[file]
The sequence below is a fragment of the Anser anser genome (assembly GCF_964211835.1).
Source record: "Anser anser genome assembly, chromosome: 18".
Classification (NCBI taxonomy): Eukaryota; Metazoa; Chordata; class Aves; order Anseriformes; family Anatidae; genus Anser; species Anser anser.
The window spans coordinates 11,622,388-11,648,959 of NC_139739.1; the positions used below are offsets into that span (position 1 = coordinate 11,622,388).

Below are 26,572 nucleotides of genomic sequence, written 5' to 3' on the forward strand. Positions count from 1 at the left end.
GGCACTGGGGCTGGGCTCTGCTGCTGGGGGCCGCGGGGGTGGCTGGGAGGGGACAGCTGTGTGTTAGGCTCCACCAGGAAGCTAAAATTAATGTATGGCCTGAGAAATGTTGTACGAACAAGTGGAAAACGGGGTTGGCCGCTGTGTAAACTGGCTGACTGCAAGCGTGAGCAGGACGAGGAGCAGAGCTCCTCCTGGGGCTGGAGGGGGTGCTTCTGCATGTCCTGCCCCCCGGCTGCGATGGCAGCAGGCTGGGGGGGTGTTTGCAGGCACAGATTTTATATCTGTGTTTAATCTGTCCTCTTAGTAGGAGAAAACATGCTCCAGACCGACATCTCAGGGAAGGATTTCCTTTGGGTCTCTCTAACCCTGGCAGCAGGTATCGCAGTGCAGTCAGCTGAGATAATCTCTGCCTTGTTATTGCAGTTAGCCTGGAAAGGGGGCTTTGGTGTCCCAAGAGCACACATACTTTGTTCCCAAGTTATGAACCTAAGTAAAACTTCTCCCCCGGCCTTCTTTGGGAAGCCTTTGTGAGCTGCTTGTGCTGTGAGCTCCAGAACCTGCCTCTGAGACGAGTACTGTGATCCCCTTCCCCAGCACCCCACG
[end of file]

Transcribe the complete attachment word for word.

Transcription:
The sequence below is a fragment of the Anser anser genome (assembly GCF_964211835.1).
Source record: "Anser anser genome assembly, chromosome: 18".
Classification (NCBI taxonomy): Eukaryota; Metazoa; Chordata; class Aves; order Anseriformes; family Anatidae; genus Anser; species Anser anser.
The window spans coordinates 11,622,388-11,648,959 of NC_139739.1; the positions used below are offsets into that span (position 1 = coordinate 11,622,388).

Below are 26,572 nucleotides of genomic sequence, written 5' to 3' on the forward strand. Positions count from 1 at the left end.
GGCACTGGGGCTGGGCTCTGCTGCTGGGGGCCGCGGGGGTGGCTGGGAGGGGACAGCTGTGTGTTAGGCTCCACCAGGAAGCTAAAATTAATGTATGGCCTGAGAAATGTTGTACGAACAAGTGGAAAACGGGGTTGGCCGCTGTGTAAACTGGCTGACTGCAAGCGTGAGCAGGACGAGGAGCAGAGCTCCTCCTGGGGCTGGAGGGGGTGCTTCTGCATGTCCTGCCCCCCGGCTGCGATGGCAGCAGGCTGGGGGGGTGTTTGCAGGCACAGATTTTATATCTGTGTTTAATCTGTCCTCTTAGTAGGAGAAAACATGCTCCAGACCGACATCTCAGGGAAGGATTTCCTTTGGGTCTCTCTAACCCTGGCAGCAGGTATCGCAGTGCAGTCAGCTGAGATAATCTCTGCCTTGTTATTGCAGTTAGCCTGGAAAGGGGGCTTTGGTGTCCCAAGAGCACACATACTTTGTTCCCAAGTTATGAACCTAAGTAAAACTTCTCCCCCGGCCTTCTTTGGGAAGCCTTTGTGAGCTGCTTGTGCTGTGAGCTCCAGAACCTGCCTCTGAGACGAGTACTGTGATCCCCTTCCCCAGCACCCCACG